Human capital needs to take an active approach in fostering change resilience in employees
By Mamcy Letuka, Human Capital Executive, Altron Managed Solutions
It goes without saying that the past 18 months or so have been a rollercoaster, with perhaps more downs than ups. The COVID-19 pandemic – the health fears, personally and for loved ones, coupled with shutdowns that create financial uncertainty and the psychological impact of it all – has had a major impact on the emotional resilience of everyone. Throw in things like concerning socio-economic and political trends globally, local unrest and restrictive economic conditions and you find the conditions for major psychological impact.
Employees are not robots; they are people, and people cannot simply switch everything off when they come to work. There’s no way to separate “human” from “resources”, nor should we: Our ‘humanness’ is the resource. But that means taking a human approach to managing people.
In quantifying the capacities of people, we have long looked to IQ and, in recent times, have expanded this to look at EQ. It’s time that we begin talking about AQ – “adaptability quotient” – in relation to people: How well can a person adjust to the changes around them? Why is it important? Without a doubt, resilient employees are the foundation of business resilience.
Sure, it’s crucial for businesses to have processes and policies in place that expect change and disruption with well-developed business continuity plans and proactive strategies. But ultimately, it is people who roll them out effectively, which is why it is necessary to build teams and individuals who can cope with adversity and adapt to challenges quickly. There are countless studies that have shown that workplace volatility causes a drop in productivity and has an immediate and direct effect on the bottom line.
So, whose job is it to foster resilience and nurture the AQ of employees? Leadership must take the lead, but it's HC that must drive the process of helping equip employees to deal with today’s VUCA (volatile, uncertain, complex and ambiguous) environment, personally and professionally.
For starters, you need a baseline. Consider asking employees to evaluate their current resilience habits using a ‘resilience wheel’ self-assessment. This process asks individuals to score themselves across the following categories: Focus, role models, energy, emotions, downtime, optimism and meaning. Most people will have an uneven result, but knowing, both as an individual and as an organisation, where your strengths and weaknesses lie is the way to start.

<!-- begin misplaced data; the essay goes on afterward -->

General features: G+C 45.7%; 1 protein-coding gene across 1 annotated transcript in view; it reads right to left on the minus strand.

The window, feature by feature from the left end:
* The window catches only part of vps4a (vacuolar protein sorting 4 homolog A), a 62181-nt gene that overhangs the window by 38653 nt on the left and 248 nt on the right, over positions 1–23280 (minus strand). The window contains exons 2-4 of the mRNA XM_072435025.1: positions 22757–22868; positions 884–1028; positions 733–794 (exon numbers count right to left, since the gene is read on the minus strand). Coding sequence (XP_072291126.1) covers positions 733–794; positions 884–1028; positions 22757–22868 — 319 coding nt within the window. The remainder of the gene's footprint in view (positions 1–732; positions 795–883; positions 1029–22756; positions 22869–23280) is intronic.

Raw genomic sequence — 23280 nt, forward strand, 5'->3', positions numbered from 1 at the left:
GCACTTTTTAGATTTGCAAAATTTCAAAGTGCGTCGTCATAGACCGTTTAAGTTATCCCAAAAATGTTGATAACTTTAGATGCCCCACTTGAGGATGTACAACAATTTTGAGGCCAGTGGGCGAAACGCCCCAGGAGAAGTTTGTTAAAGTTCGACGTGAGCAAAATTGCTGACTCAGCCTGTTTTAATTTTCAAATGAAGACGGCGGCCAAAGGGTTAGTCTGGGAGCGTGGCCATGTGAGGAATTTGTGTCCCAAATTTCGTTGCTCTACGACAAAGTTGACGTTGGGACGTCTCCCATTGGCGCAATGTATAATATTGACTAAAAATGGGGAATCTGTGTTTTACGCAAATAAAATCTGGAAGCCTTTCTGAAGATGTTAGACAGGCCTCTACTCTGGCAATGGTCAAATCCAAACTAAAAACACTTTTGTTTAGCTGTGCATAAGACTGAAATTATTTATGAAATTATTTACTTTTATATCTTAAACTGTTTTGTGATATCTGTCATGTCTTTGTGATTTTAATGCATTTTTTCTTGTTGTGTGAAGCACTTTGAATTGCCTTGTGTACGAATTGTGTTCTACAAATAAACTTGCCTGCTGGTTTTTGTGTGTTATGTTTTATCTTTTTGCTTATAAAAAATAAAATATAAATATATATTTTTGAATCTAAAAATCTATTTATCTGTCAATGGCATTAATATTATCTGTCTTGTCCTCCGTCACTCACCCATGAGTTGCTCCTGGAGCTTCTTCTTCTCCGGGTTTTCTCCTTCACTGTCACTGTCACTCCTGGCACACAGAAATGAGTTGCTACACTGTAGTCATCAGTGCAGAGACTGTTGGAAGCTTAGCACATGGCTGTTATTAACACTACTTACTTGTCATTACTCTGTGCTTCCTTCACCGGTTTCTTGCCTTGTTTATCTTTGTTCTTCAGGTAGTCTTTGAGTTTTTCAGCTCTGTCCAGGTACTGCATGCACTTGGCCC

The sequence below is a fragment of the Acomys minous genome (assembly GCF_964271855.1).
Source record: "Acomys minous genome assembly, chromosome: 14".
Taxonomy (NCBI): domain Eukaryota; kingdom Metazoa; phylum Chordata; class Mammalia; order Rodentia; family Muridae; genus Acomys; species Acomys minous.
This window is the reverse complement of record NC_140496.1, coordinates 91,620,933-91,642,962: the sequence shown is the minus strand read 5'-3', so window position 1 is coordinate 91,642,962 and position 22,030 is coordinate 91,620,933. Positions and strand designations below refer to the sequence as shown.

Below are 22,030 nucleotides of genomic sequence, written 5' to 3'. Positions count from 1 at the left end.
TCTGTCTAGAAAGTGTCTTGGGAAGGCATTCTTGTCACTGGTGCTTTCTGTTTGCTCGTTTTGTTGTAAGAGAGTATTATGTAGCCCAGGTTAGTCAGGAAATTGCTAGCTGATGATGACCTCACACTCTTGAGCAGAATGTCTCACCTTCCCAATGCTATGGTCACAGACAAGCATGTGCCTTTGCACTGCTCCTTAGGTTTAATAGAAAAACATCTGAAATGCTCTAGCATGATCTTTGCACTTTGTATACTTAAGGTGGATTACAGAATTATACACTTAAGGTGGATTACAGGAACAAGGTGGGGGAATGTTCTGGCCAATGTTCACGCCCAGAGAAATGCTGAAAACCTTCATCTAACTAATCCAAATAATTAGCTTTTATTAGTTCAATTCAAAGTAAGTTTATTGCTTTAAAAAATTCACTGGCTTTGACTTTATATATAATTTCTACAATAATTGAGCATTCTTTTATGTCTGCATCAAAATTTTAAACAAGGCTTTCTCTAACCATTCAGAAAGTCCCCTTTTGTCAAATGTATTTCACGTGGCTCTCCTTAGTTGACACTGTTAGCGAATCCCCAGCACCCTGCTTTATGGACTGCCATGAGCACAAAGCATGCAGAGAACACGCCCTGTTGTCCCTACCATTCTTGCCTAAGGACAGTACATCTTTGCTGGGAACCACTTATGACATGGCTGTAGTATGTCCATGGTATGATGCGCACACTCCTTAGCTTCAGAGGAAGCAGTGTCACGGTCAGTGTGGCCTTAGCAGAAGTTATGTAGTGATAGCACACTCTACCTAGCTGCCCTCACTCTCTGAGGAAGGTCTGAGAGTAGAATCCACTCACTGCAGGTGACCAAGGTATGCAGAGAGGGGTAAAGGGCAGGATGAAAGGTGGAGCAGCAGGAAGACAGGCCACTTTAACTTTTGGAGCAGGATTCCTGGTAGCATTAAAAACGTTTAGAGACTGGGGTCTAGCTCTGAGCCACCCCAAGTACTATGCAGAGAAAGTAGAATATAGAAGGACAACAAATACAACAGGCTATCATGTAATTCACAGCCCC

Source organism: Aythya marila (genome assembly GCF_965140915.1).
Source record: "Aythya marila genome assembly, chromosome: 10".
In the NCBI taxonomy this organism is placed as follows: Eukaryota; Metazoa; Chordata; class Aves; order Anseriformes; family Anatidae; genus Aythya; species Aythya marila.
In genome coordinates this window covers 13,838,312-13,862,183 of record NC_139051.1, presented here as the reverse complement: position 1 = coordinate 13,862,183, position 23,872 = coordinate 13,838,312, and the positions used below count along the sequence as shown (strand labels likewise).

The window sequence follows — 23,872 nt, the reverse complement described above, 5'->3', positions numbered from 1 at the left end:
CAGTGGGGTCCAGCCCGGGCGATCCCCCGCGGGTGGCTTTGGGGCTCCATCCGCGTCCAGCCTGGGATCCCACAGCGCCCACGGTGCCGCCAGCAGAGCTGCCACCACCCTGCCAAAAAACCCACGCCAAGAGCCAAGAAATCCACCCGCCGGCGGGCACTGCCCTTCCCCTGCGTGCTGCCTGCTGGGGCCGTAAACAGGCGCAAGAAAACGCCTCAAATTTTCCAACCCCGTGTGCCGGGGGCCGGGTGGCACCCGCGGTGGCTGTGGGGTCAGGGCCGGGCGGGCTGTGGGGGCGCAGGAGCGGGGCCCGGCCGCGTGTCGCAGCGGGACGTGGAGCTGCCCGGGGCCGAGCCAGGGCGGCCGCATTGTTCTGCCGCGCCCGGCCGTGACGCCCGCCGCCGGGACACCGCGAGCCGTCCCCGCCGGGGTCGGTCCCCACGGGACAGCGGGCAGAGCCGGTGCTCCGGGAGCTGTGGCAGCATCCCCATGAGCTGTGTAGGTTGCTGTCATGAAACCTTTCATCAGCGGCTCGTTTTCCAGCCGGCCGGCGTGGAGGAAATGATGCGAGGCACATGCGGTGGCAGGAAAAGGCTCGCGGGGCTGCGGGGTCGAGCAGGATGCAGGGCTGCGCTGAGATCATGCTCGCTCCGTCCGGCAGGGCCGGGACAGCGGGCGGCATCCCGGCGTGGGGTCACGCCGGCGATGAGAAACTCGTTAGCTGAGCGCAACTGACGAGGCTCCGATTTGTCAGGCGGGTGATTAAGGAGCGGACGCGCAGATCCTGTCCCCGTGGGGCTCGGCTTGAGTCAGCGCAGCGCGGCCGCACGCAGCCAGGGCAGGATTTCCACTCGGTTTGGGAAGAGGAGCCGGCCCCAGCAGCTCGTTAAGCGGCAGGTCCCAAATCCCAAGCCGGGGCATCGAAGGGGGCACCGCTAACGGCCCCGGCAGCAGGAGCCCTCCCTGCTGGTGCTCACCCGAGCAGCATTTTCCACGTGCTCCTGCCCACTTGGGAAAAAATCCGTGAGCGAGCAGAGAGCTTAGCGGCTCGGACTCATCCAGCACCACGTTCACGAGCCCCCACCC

Once you have that baseline, the way that you communicate and consistently engage with employees – not only as HC, but as a business – is important. Authentic, regular communication from leadership lays the groundwork for a resilient workforce because employees trust leaders who keep them informed and keep up with how they are personally doing.
This is even more important in a world of remote working, where employees may lack the peer support or interaction that comes with an office environment. Identify strategies that fill in these gaps, or amplify the way you talk to employees, like company message boards or collaboration apps. Don’t forget to develop a listening strategy too – communication is a two-way street, after all. Keep your finger on the pulse of where your employees are at with surveys or input sessions, communicating back to teams how leadership is responding to this feedback.
This communication strategy is the channel through which you reinforce your company culture, enabling employees to connect with your mission, goals and values. Ask yourself: Are our values people-focused? Because employees are not just a cog in the wheel – help them align with your culture, and this better understanding will serve as a stabilising force during crisis or times of stress. Ensure that you assess policies and expectations against people-focused values and design rewards or recognition programmes that further entrench your employees within your culture.
Beyond this, empower your teams with tools and resources – not only for business skills, but with training that targets their well-being and ability to cope with diversity. Don’t make the mistake of slowing down these training offerings during challenging times.
It’s also important to make sure that leadership is not left out of the process. Managers at all levels should be equipped to adapt their leadership styles during periods of disruption. Leadership needs to make change-support a priority and treat individuals uniquely because one size certainly does not fit all.
‘Adapt or die’ is a saying often used in business. That may sound harsh, but the reality of change is that it can be harsh when we are unprepared. HC plays a central role in preparing people (and aligning processes and policies) to create a resilient ecosystem that can survive the VUCA world we live in. Perhaps, though, the saying is too reactive. Maybe, let’s rather say: Adapt and thrive.